I like the idea of immutable OSes but in practice having to reboot after doing an install isn’t worth it. If I’m worried about screwing things up by installing something new, I’ll do it in a toolbox. So install that by default.

Also let’s install etckeeper by default. And I’d like a GUI that unifies all btrfs snapshots, timeshift/duplicity style backups, and etckeeper commits into one place so if I have an issue that I’m unsure about, I can see a timeline of changes and make a guess about what might have broken based on roughly when I think the breakage started.


I love the convenience of using WPS to set up my WiFi. I think the installer should nudge the user to use this since it creates the best case experience.

Repository Mirrors

I like to detect the closest/fastest repository mirror near me and use that. I like how easy Ubuntu makes it. I think it’s worth making it part of the installation process since it can be a single click skippable step that can really speed things up.

Net-install by default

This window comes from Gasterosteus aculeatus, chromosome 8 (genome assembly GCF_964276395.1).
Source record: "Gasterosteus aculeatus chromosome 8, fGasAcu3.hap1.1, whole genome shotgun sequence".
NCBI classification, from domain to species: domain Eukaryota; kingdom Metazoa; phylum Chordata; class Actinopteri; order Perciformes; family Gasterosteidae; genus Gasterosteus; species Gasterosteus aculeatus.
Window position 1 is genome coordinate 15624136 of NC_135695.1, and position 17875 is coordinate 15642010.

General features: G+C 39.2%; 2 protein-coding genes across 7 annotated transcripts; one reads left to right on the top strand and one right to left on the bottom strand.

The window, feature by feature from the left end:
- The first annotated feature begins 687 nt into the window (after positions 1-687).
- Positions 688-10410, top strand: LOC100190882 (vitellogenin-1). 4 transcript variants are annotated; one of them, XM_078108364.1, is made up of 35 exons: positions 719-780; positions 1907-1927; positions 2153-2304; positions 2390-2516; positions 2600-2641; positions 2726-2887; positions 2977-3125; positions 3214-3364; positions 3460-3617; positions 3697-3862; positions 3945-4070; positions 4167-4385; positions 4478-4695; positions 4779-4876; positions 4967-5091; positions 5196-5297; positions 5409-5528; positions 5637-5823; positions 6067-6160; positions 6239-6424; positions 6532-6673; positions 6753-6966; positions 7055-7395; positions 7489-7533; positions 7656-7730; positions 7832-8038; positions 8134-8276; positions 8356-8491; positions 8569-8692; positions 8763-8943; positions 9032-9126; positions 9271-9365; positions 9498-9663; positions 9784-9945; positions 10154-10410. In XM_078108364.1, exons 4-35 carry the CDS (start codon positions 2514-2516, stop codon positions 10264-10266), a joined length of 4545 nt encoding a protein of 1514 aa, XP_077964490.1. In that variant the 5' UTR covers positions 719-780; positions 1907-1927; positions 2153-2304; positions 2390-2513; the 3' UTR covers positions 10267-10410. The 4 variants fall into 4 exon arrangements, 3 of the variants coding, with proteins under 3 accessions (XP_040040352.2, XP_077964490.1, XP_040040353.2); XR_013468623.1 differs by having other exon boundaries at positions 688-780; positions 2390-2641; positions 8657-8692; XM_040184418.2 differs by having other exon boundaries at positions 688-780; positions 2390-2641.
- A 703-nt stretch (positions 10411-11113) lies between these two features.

I like net-install ISOs since they result in a totally up-to-date installation on first boot.


I like how when you try to run a program that you don’t have installed in Ubuntu, it tries to figure out what package provides that executable and recommends you install it. I have find-the-command installed in Arch, but it doesn’t work as well as in Ubuntu, at least as I have it set up right now.


Just stuff I like

  • fish shell
  • system-load-indicator
  • nushell
  • podman and podman-desktop
  • gnome-boxes
  • micro text editor
  • unifont and noto fonts for Unicode coverage to avoid seeing �s
  • tree
  • ncdu

Pre-configured software sources

If you use flatpak, 99% of the time you’re downloading the flatpaks from Flathub. If you use podman, 99% of the time you’re downloading the container images from Dockerhub. It’s annoying to have to do an extra step to configure these sources the first time. Just be real and configure them by default, or make it a single click affair to set them up.


I currently use Arch, so that’s my top pick for a base. I really just like that with AUR and the popularity of Arch, Arch seems to give the best experience when I try to install whatever random new little project I find on Hacker News. And I’m happy with the rolling release model.